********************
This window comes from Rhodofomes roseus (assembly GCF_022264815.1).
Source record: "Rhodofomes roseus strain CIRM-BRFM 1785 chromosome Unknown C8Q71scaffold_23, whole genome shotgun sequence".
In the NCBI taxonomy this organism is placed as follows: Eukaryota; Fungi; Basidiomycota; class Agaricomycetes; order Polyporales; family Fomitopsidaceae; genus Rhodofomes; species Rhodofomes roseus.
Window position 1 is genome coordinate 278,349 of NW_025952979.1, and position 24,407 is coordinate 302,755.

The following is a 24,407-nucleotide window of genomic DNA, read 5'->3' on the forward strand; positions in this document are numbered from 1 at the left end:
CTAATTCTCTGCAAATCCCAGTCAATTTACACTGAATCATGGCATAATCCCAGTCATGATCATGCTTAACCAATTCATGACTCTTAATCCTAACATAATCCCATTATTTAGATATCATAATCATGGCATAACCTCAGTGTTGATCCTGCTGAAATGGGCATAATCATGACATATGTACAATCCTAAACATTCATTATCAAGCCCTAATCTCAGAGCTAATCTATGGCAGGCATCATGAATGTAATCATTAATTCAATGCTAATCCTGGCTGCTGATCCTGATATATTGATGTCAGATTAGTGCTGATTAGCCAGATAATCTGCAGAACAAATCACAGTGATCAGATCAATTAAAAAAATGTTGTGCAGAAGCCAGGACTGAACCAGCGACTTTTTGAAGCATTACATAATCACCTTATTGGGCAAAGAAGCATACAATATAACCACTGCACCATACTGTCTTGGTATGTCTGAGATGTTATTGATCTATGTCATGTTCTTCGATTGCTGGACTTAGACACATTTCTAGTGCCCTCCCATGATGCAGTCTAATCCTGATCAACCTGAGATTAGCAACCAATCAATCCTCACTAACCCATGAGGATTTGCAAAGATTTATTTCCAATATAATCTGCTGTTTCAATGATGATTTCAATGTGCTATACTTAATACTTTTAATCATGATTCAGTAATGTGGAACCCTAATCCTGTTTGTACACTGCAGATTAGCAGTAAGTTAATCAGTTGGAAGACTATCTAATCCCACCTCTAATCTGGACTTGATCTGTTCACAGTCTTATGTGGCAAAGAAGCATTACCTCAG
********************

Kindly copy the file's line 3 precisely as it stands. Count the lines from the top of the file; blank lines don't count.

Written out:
In the NCBI taxonomy this organism is placed as follows: Eukaryota; Fungi; Basidiomycota; class Agaricomycetes; order Polyporales; family Fomitopsidaceae; genus Rhodofomes; species Rhodofomes roseus.